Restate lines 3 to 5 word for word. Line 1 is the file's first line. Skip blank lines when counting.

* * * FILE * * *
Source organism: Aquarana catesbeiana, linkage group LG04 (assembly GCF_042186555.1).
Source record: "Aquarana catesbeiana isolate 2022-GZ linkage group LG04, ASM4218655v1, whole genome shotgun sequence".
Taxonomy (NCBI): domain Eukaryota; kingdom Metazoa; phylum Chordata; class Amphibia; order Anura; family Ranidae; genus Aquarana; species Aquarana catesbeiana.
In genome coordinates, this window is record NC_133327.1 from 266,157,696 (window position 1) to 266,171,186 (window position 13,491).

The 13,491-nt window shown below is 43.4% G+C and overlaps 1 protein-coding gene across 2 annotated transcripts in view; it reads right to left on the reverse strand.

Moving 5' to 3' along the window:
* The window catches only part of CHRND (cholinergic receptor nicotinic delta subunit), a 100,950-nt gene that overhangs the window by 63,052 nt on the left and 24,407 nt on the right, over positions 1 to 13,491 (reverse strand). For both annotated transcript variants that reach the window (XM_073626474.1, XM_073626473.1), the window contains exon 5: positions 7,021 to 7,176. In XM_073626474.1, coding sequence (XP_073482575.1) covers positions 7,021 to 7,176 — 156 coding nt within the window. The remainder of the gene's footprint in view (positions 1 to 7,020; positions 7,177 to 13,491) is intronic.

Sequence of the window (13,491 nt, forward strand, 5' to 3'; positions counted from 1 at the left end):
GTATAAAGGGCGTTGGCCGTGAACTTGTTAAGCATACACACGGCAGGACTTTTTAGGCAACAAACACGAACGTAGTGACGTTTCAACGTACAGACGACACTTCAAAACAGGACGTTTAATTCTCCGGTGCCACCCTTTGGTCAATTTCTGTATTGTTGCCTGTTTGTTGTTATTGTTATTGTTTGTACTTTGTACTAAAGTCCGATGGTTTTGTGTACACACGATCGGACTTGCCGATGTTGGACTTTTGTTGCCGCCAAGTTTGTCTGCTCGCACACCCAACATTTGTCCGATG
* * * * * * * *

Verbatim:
Taxonomy (NCBI): domain Eukaryota; kingdom Metazoa; phylum Chordata; class Amphibia; order Anura; family Ranidae; genus Aquarana; species Aquarana catesbeiana.
In genome coordinates, this window is record NC_133327.1 from 266,157,696 (window position 1) to 266,171,186 (window position 13,491).

The 13,491-nt window shown below is 43.4% G+C and overlaps 1 protein-coding gene across 2 annotated transcripts in view; it reads right to left on the reverse strand.